Bittersweet Good-byes for Retiring Hospice Nurse
Contact: Mardi Ford
Robin Ostermann has poured her life into comforting others. The profoundly deep places of life and death, most of us will visit only once or twice in a lifetime. Ostermann knows them intimately. Monday, she retired from Grande Ronde Hospital after 27 years of service to the community as a hospice nurse. It is no wonder that what she will miss most are her patients and their families.
“Every person handles grief differently,” Ostermann says. “It really is a wonderful journey you share. We become a team. And you make every day the best it can be for your patients.”
Hospice care is not a career path for just anyone. The journey through the bittersweet process of letting go of loved ones, and letting go of life, is a calling. But Ostermann says she can’t think of anything else she would rather have done. In fact, during the 1970s, she and the hospice program came of age together.
Thirty-five years ago, the level of hospice care that exits today was virtually unknown in the United States. It came here from a grassroots movement that began in London in 1968 and made it to the Eastern U.S. six years later. In California in the early 70s, Ostermann was asked to join her good friend and help build what was, at that time, only the second hospice in that state and one of few in the U.S.
So when she and her husband, Rob, later moved to La Grande in 1981, it was a given for her to join what was then known as Union County Home Health. The home health and hospice program was a free standing, not-for-profit agency started by a husband and wife team. Five years later, in 1986, Grande Ronde Hospital bought the agency. Ostermann stayed on.
“The timing was good for the program. It was a good thing (GRH) did when they bought the agency,” Ostermann says.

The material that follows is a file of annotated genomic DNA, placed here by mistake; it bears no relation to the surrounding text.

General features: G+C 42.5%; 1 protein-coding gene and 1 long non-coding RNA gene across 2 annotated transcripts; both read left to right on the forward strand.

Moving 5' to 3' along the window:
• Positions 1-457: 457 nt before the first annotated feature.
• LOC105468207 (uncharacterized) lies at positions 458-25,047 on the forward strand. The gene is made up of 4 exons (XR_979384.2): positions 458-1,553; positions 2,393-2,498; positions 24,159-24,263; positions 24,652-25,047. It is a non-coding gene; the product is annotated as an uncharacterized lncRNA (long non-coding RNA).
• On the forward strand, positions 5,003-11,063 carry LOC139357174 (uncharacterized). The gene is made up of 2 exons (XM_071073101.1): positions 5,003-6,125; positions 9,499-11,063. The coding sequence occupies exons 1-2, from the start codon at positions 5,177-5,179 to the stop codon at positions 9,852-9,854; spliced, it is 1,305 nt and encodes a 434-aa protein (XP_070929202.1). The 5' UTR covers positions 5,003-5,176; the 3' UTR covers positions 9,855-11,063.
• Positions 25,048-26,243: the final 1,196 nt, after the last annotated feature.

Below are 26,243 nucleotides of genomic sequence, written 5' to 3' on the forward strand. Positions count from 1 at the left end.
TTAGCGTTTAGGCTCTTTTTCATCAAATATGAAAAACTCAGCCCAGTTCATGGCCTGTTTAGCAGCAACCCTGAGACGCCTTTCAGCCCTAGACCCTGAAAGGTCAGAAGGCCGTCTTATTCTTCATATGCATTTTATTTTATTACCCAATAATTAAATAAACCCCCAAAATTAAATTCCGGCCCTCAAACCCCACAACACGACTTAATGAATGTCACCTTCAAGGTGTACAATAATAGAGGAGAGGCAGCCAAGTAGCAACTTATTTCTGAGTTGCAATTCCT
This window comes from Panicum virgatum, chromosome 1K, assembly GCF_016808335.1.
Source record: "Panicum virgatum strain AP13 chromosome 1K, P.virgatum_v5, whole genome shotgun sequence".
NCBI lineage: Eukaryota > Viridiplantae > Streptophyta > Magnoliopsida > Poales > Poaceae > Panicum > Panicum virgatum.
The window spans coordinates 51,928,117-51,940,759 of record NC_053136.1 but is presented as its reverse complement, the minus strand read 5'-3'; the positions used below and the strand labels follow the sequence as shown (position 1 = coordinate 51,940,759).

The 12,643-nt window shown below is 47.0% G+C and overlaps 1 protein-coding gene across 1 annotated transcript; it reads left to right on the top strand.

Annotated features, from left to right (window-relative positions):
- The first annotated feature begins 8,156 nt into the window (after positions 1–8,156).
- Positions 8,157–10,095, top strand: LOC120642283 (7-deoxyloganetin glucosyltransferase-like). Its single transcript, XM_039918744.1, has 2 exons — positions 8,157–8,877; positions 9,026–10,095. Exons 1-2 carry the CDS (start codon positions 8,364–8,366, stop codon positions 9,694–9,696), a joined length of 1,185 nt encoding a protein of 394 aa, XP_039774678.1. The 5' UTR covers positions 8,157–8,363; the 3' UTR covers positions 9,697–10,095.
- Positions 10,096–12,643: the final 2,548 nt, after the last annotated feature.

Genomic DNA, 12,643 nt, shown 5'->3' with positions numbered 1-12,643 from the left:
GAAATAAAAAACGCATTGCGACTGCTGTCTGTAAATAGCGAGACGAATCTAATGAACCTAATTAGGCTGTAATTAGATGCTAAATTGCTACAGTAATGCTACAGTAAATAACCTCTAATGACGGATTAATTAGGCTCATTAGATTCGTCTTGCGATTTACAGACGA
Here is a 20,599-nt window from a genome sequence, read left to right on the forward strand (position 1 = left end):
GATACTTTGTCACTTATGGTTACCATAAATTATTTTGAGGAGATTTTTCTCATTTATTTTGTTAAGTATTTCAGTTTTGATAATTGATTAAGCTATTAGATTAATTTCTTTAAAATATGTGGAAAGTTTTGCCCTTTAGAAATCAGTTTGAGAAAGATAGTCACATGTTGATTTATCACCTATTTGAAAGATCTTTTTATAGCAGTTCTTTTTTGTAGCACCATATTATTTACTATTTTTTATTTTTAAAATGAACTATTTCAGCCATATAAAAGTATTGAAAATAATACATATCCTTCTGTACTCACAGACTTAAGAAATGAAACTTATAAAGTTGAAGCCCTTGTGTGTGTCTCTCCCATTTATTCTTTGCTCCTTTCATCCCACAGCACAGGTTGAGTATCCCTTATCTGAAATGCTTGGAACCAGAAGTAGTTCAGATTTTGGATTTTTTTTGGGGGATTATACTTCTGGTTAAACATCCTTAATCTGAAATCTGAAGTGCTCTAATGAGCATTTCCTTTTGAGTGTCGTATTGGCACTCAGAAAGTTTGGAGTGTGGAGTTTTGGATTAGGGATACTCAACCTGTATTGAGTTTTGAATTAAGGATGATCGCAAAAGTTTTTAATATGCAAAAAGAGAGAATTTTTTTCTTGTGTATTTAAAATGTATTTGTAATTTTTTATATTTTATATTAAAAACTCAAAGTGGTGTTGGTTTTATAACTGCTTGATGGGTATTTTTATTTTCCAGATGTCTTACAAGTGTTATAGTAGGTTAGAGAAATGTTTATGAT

For nearly three decades, Ostermann has served the families of Union County using her skills as either a home health nurse, when needed, and as a hospice nurse, her first love, to comfort both the recuperating and the terminal.
She explains the difference between the nursing philosophies like this:
“Home health care is a different philosophy – rehabilitation with a timeline. The home health nurse brings particular skills for assessing therapy needs or medication management, for example. With hospice, there is no rehabilitation timeline. The emphasis is on pain management, symptom control and quality of life,” she says.
An explanation which doesn’t address how she is able to give so much of herself away to the dying. Or how she copes with the sadness, the burdens. When asked, Ostermann’s eyes fill with unshed tears and she smiles.
“Sometimes after I leave a patient, I do have to pull over and have a good cry. My faith sustains me. And for those patients who don’t share that faith, there is always something that sustains them. Family, for example. Or a particular hobby or passion, like music. We all have something that gives life meaning,” she says.
For one so deeply embedded in the lives of others, retirement will mean profound change. Although her husband has looked forward to it and her retired friends keep telling her she’ll love it, Ostermann admits to having had second thoughts. As she began the process of clearing nearly 30 years of paperwork from her office—transferring files, following up and letting go, she couldn’t help but wonder if the timing was right.
“Sometimes, I think about it and it kind of washes over me. But I have been rehearsing for it,” she says.
She explains that as she has played a mental game of adjustment. Telling herself, this is the last time I will park here. This is the last time I will shut this gate. Open that file. Or walk through this door.
Ostermann has begun to look forward to bringing those parts of her life put on hold to the front burners. She plans to take time to reflect and meditate on the next direction her life will take. And, of course, she will still care for people as the parish nurse with Presbyterian Church. And play the hand bells.